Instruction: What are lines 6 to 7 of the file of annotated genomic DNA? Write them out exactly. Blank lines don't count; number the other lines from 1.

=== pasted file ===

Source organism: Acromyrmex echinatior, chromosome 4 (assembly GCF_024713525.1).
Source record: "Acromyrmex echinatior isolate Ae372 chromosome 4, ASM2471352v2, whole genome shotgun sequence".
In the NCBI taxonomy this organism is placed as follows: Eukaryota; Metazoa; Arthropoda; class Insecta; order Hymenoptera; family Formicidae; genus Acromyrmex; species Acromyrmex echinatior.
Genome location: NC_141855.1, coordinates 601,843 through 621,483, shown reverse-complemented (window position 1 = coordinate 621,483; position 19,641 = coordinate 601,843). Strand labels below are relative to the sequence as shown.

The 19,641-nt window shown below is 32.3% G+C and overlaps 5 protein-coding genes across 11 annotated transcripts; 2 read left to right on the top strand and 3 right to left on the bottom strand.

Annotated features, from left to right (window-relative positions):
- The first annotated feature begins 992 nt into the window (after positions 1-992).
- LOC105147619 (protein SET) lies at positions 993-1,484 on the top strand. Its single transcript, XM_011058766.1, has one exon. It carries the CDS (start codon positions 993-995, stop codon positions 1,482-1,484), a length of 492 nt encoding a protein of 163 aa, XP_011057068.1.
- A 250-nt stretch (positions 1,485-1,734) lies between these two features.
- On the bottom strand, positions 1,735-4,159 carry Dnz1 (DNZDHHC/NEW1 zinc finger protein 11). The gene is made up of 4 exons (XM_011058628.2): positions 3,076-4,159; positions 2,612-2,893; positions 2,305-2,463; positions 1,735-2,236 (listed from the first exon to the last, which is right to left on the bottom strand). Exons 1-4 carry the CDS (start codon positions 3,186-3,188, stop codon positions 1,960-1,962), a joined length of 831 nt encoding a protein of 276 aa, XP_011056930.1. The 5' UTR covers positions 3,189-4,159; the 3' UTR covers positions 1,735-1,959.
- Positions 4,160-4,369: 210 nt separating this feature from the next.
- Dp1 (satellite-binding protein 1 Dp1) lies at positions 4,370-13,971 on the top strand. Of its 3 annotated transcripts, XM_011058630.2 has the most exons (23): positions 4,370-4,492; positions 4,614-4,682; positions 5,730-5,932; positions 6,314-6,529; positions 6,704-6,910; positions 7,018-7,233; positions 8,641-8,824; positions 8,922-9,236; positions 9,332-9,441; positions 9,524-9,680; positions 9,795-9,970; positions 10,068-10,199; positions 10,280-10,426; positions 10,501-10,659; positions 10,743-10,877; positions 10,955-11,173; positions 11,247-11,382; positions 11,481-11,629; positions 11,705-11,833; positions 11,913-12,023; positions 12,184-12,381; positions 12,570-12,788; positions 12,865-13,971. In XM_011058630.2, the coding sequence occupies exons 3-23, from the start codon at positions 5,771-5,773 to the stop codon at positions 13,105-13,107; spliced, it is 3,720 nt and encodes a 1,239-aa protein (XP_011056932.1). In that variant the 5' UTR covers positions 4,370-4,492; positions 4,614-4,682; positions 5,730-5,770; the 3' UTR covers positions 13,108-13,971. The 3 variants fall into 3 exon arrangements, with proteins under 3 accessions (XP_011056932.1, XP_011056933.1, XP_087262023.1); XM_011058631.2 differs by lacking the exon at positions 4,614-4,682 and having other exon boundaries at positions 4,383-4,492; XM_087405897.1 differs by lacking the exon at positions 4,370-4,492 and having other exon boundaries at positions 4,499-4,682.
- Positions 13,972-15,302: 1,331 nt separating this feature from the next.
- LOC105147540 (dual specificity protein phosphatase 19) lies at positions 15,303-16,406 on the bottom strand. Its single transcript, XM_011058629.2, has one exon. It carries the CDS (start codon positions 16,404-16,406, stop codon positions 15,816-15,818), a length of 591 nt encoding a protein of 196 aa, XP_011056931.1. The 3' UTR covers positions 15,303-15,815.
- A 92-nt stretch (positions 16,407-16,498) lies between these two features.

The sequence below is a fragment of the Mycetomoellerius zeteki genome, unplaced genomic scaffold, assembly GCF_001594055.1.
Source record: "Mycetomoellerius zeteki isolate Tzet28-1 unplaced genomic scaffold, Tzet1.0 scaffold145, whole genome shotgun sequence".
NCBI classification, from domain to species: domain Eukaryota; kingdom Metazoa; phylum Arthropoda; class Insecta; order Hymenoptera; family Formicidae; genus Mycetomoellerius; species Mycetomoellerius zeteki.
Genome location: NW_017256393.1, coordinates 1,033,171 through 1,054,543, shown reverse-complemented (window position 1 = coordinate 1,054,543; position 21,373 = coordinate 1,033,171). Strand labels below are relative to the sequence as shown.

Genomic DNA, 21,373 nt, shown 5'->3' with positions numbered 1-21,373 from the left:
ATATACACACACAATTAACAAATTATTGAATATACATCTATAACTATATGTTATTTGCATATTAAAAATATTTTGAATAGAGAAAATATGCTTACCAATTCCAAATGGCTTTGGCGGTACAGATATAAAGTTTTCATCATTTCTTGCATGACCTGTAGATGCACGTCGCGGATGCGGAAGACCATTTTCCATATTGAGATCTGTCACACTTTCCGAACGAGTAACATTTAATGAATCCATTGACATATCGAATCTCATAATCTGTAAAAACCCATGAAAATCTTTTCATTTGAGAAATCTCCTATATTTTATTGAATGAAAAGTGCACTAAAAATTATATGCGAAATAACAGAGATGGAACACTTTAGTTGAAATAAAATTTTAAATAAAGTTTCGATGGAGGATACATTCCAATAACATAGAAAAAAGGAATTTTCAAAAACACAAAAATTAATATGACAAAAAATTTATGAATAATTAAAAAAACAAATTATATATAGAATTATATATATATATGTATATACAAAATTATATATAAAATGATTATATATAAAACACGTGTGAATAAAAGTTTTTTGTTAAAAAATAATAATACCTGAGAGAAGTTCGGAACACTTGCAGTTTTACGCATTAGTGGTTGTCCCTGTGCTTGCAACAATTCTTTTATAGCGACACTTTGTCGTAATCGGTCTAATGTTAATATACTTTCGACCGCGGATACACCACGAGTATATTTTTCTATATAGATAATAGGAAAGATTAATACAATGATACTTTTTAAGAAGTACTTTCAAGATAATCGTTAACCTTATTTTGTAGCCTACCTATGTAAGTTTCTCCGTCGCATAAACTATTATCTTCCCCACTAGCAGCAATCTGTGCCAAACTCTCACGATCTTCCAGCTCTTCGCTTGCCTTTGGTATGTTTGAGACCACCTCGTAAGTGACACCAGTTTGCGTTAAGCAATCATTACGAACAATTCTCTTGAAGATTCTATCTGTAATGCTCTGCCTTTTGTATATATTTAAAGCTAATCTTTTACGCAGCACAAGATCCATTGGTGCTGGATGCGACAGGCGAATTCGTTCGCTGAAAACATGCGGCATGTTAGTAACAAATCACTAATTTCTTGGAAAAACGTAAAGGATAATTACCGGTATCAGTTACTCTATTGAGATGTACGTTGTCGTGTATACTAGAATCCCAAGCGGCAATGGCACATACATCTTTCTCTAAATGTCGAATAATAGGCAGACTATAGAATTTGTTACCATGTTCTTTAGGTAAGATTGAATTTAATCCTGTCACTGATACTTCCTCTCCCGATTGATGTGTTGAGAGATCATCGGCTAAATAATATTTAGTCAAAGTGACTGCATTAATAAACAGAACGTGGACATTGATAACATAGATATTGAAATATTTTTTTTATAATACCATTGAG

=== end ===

Annotated features, from left to right (window-relative positions):
- The first annotated feature begins 992 nt into the window (after positions 1-992).